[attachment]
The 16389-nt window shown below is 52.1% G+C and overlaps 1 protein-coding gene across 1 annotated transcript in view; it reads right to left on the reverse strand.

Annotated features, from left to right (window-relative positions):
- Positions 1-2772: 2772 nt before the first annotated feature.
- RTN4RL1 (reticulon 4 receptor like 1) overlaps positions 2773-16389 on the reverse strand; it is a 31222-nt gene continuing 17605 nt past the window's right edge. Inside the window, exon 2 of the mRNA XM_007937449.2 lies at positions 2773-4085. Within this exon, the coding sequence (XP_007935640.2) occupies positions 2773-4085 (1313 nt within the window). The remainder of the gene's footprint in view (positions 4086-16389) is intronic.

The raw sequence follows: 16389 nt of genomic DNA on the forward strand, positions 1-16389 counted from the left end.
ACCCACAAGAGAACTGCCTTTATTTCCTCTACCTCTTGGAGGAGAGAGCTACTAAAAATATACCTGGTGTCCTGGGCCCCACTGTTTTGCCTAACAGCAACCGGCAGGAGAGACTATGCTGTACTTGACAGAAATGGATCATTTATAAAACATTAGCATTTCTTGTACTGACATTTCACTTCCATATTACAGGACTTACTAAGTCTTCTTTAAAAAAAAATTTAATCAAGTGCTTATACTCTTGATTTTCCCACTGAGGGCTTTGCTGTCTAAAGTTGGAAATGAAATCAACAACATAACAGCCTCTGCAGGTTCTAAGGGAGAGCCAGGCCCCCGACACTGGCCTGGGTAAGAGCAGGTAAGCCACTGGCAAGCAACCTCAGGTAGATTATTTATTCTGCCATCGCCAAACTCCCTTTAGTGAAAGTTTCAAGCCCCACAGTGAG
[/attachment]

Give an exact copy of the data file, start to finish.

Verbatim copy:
The 16389-nt window shown below is 52.1% G+C and overlaps 1 protein-coding gene across 1 annotated transcript in view; it reads right to left on the reverse strand.

Annotated features, from left to right (window-relative positions):
- Positions 1-2772: 2772 nt before the first annotated feature.
- RTN4RL1 (reticulon 4 receptor like 1) overlaps positions 2773-16389 on the reverse strand; it is a 31222-nt gene continuing 17605 nt past the window's right edge. Inside the window, exon 2 of the mRNA XM_007937449.2 lies at positions 2773-4085. Within this exon, the coding sequence (XP_007935640.2) occupies positions 2773-4085 (1313 nt within the window). The remainder of the gene's footprint in view (positions 4086-16389) is intronic.

The raw sequence follows: 16389 nt of genomic DNA on the forward strand, positions 1-16389 counted from the left end.
ACCCACAAGAGAACTGCCTTTATTTCCTCTACCTCTTGGAGGAGAGAGCTACTAAAAATATACCTGGTGTCCTGGGCCCCACTGTTTTGCCTAACAGCAACCGGCAGGAGAGACTATGCTGTACTTGACAGAAATGGATCATTTATAAAACATTAGCATTTCTTGTACTGACATTTCACTTCCATATTACAGGACTTACTAAGTCTTCTTTAAAAAAAAATTTAATCAAGTGCTTATACTCTTGATTTTCCCACTGAGGGCTTTGCTGTCTAAAGTTGGAAATGAAATCAACAACATAACAGCCTCTGCAGGTTCTAAGGGAGAGCCAGGCCCCCGACACTGGCCTGGGTAAGAGCAGGTAAGCCACTGGCAAGCAACCTCAGGTAGATTATTTATTCTGCCATCGCCAAACTCCCTTTAGTGAAAGTTTCAAGCCCCACAGTGAG